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Pregnancy & Obesity
When you’re pregnant, it’s important to eat enough to give your developing baby the vital nutrients they need to grow strong. Most doctors encourage women to gain a little weight during their pregnancy, but what should you do if you’re already obese?
When a woman is obese, there is a greater risk of pregnancy complications such as preeclampsia and gestational diabetes. Their babies also have a higher risk of premature birth and certain birth defects. In the past, doctors didn’t want to promote weight loss during pregnancy for obese women because they were afraid it would hurt the baby. However, research now shows that obese women can safely exercise and diet to lose weight without any negative impact on their baby’s well-being.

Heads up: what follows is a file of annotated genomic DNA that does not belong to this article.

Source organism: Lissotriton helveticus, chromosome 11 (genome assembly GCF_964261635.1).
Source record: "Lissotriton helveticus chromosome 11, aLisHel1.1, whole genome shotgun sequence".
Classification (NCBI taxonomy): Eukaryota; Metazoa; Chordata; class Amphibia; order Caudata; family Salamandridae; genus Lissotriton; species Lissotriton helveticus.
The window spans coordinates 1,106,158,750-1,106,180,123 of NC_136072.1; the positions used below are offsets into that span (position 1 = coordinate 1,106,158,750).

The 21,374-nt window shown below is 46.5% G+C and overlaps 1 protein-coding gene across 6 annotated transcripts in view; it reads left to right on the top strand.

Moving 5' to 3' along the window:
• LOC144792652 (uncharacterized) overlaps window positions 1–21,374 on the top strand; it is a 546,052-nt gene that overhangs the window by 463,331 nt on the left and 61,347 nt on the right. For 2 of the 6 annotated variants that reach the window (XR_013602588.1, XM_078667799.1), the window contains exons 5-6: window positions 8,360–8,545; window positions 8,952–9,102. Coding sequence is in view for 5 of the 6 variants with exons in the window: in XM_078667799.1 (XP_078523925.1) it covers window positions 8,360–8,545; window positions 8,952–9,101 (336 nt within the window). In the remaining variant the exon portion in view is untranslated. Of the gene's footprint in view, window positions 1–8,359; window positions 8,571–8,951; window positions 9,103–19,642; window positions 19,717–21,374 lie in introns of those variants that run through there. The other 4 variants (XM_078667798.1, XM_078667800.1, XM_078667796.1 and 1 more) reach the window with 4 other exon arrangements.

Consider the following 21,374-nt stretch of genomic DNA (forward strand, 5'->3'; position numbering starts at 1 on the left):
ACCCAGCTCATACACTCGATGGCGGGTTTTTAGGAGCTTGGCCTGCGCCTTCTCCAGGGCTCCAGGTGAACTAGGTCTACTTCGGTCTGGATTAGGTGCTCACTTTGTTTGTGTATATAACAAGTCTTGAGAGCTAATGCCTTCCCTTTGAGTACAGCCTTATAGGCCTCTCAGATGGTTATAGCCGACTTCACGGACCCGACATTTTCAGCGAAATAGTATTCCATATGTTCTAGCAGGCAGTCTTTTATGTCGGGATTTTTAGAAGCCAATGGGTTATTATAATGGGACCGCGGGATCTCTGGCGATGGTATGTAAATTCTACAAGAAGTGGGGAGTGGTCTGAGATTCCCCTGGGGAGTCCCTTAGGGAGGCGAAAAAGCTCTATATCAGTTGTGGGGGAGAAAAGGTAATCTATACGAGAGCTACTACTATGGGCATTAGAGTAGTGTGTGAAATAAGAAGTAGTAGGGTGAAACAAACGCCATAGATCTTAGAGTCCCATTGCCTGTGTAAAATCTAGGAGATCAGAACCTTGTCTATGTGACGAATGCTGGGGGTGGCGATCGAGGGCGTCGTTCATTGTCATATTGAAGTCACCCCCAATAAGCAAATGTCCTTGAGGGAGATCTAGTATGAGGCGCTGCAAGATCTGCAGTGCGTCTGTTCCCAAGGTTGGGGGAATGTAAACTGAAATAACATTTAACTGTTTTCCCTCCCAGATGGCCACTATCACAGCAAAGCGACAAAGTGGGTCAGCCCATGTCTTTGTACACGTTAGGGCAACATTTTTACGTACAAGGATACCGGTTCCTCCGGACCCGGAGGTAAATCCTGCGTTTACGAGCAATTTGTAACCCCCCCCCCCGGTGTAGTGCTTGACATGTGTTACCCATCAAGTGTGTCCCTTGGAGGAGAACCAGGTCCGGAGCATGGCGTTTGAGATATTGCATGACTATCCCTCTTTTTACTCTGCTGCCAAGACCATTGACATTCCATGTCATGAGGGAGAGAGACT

An obese woman can still have a healthy pregnancy and delivery.
Obesity increases your risk of complications during pregnancy. The higher your BMI, the higher your risk of the following:
- gestational diabetes
- high blood pressure and preeclampsia
- blood clots
- heavier bleeding than normal after the birth
Obesity might also increase the risk of issues for your baby.
Problems for your baby may include:
- being born early (before 37 weeks)
- higher birth weight
- more body fat at birth
- birth defects like spina bifida
- increased risk of having a chronic condition like heart disease or diabetes later in life